Facing Brexit, the UK’s ‘island nation’ dependence on shipping and seafarers is set to grow
As the UK finally embarks on Brexit negotiations, our island nation’s attention is being focused on the vital role our ports, harbours and seafarers will have to play in the future.
Increased world trade will likely increase the 95% of imports and exports that currently pass through our sea ports. Merchant ships continue to grow in size, the largest now 400m long and capable of carrying 20,000 containers. Half our food comes from overseas and the UK is dependent on imported oil, gas and biofuel for our power stations and vehicles.
Passenger numbers on cruise ships and ferries look set to continue to grow, albeit with industry concerns voiced about the need to retain agreeable border control relationships with our European neighbours.
Potentially favourable adjustments to fish quotas and incursions by foreign boats in UK waters are anticipated by our fishermen, who are hoping for a bigger share of the catch in the years to come.
Coincidentally, 24-30 June is Seafarers Awareness Week, the annual campaign by the maritime welfare charity Seafarers UK to raise public awareness of our ongoing dependence on seafarers, those men and women who work in our tidal waters, around our coasts and across the oceans of the world. Often working unseen and unappreciated, they form the vital link between supply from the sea and consumption ashore.
Commodore Barry Bryant, Director General of Seafarers UK, commented: ‘As so often in our history when facing political and international pressures, our relationship with the sea provides the strong and enduring stage from which our island and its people can make their mark, whether in trade, defence or diplomacy. Our unique situation and the quality of our maritime offerings in seafaring people, port and supply chain operations and financial services remains second to none and give us a strong negotiating hand. But they are reliant on the understanding and support of the whole country. Seafarers Awareness Week will strive to carry that message to every corner of our nation.’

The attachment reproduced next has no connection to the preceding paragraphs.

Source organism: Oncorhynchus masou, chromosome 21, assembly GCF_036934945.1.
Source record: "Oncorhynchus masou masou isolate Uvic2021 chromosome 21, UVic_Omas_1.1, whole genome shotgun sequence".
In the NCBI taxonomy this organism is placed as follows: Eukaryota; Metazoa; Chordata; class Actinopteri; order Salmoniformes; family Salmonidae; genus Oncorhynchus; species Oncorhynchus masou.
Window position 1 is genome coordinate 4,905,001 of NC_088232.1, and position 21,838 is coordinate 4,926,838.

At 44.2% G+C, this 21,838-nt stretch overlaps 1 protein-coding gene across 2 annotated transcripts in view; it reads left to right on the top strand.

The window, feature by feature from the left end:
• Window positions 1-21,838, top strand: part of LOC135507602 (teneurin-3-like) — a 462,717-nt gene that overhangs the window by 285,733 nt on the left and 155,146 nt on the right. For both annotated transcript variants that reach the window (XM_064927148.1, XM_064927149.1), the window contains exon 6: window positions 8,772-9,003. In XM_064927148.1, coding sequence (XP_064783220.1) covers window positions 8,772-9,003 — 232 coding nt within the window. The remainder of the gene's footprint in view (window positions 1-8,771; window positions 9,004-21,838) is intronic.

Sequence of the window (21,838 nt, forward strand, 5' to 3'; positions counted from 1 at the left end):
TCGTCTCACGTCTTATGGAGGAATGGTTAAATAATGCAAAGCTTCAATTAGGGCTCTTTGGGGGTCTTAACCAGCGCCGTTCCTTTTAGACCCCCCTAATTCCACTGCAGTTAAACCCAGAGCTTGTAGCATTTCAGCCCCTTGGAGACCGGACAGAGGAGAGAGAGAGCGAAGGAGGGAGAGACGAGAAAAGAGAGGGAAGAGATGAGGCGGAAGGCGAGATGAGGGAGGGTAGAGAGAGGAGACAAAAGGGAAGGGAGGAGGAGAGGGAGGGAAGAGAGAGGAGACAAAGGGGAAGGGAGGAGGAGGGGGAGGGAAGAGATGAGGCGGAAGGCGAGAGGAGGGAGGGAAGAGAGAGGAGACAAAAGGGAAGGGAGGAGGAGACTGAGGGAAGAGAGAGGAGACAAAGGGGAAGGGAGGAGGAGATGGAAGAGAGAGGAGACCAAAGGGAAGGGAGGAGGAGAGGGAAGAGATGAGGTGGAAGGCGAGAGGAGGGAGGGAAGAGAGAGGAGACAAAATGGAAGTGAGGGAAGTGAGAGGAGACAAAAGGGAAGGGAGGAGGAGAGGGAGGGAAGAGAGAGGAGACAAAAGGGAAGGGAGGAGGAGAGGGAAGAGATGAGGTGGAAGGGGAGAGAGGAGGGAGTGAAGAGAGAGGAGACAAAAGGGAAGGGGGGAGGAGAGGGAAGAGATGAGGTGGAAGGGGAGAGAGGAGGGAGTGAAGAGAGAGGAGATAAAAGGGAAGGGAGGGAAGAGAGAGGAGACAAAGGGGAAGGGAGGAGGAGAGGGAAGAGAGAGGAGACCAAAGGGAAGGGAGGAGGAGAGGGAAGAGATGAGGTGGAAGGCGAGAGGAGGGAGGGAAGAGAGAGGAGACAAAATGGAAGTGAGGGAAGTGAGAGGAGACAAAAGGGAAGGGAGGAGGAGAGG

Seafarers UK coordinates and promotes Seafarers Awareness Week in June each year, to coincide with the International Maritime Organization’s global ‘Day of the Seafarer’ on 25 June and UK Armed Forces Day, this year headlined in Liverpool on 24 June.
In 2017 Seafarers Awareness Week is promoting maritime employment opportunities, including shore-based jobs. Currently more than 100,000 UK nationals work at sea, on vessels ranging from workboats and superyachts to tankers and container ships – and of course in the Royal Navy Fleet.
Our Royal and Merchant Navies are currently crying out for new seafarers, particularly those with engineering skills, and globally there is a huge demand forecast for Merchant Navy Officers of all specialisations, the best of whom are trained by the UK’s renowned maritime academies and colleges.
Seafarers UK is also promoting ‘Sea Ports for Prosperity’, encouraging port and harbour operators to raise government and public awareness of their £19 billion annual contribution to the national economy. UK ports support 344,000 jobs ashore, handling almost 500 million tonnes of freight and more than 60 million passengers every year.
Whatever the outcome of our Brexit negotiations, Britain’s rock-solid relationship with the sea looks set to remain undiminished.